Revocable Living Trusts are a common alternative to Will based estate planning. A Revocable Living Trust is similar to a Will, in that it provides how your assets will be distributed when you pass away; however it can also provide additional benefits that are not afforded with a Will.
A revocable living trust is an arrangement you make for management and distribution of your property or assets. Like a will, the trust is “revocable,” meaning that you can modify or revoke it at any time.
These trusts are established by preparing a written agreement which appoints a “trustee” to administer the property, and which gives detailed instructions on how the property is to be managed during your life and eventually distributed when you pass away.
Who can establish a revocable living trust? Any competent adult can establish a revocable living trust. Husbands and wives can establish a joint trust together, or can establish separate trusts.
Any competent adult can be the trustee. Typically the individual setting up the trust and/or the individual’s spouse will serve as the initial trustee. A family member, bank or trust company is often a good choice as a contingent trustee, in case the primary trustee is no longer able to serve.
You can appoint more than one trustee, can delegate different duties to each trustee, and can retain the power to remove the trustee and appoint a new one. Appointing an alternate trustee is important if you are the first trustee, as the trust will carry on after you pass away or become incapacitated. The alternate trustee will serve in a similar role as an Executor when you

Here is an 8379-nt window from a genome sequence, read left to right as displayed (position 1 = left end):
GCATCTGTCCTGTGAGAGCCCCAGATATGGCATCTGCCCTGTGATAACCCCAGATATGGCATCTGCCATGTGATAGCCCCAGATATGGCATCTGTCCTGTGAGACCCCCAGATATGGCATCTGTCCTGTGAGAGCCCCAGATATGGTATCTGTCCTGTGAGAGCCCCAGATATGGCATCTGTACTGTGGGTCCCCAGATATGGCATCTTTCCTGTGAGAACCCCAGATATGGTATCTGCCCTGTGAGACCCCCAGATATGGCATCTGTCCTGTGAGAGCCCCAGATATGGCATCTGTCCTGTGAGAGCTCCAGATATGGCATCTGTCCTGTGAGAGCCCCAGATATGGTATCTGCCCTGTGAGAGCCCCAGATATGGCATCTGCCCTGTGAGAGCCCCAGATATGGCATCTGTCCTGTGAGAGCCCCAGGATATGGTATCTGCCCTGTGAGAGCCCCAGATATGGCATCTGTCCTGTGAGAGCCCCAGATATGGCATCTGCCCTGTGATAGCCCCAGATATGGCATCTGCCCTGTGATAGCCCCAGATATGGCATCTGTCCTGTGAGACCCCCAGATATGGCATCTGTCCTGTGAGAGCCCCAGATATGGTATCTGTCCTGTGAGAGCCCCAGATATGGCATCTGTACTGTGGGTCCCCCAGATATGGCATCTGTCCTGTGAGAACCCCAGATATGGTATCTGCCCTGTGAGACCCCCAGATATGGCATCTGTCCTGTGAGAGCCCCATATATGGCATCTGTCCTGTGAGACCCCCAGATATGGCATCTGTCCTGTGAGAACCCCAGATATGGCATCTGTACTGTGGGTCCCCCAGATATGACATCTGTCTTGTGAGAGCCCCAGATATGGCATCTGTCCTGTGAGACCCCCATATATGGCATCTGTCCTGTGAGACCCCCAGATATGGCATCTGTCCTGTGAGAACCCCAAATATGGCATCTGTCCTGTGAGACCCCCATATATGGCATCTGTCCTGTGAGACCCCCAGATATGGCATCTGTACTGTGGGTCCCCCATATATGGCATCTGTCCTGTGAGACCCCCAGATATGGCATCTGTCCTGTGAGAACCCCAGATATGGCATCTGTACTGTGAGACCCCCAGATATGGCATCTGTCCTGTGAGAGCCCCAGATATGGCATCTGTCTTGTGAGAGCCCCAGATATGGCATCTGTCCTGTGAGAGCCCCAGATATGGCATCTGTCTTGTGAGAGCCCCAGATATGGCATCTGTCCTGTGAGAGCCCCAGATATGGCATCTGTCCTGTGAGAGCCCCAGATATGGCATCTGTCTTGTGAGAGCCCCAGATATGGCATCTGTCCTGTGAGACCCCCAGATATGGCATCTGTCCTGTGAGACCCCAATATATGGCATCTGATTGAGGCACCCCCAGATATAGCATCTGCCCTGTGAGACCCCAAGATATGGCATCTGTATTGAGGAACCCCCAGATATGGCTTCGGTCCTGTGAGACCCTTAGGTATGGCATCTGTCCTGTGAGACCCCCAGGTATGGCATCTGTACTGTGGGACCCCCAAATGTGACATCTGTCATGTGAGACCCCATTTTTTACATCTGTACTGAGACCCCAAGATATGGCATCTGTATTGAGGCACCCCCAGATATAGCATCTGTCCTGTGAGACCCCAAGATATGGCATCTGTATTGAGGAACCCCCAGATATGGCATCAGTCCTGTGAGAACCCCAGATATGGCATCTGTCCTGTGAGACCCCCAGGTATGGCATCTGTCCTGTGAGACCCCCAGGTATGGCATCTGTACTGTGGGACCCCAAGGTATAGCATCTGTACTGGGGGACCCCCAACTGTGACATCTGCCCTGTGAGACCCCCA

There are two important steps to establishing a revocable living trust. First, you must sign a written trust agreement. Then, it is important to legally transfer/retitle all trust assets to the trust. Deeds, updating of bank accounts and investment accounts, and other legal documents may be necessary to effectuate the transfers. Assets not formally transferred to the trustee will not be considered part of the trust and may still be subject to probate.
Probate is the legal process for transferring your property to your beneficiaries or heirs when you pass away. It is generally supervised by a court. Probate usually involves validation of your will, appointment of a personal representative, collection of your assets, notification and payment of your creditors, inventorying and accounting of your assets, and ultimately the transfer of your property to the beneficiaries under your will, or heirs at law. This process takes approximately six months to a year to complete.
A revocable living trust avoids the probate process, as you transfer your assets to your trust before you pass away and the trust continues on after you pass away. After you pass away, the trustee of the trust will be in charge of managing and distributing the assets to your beneficiaries, pursuant to the instructions in your trust, with minimal court involvement.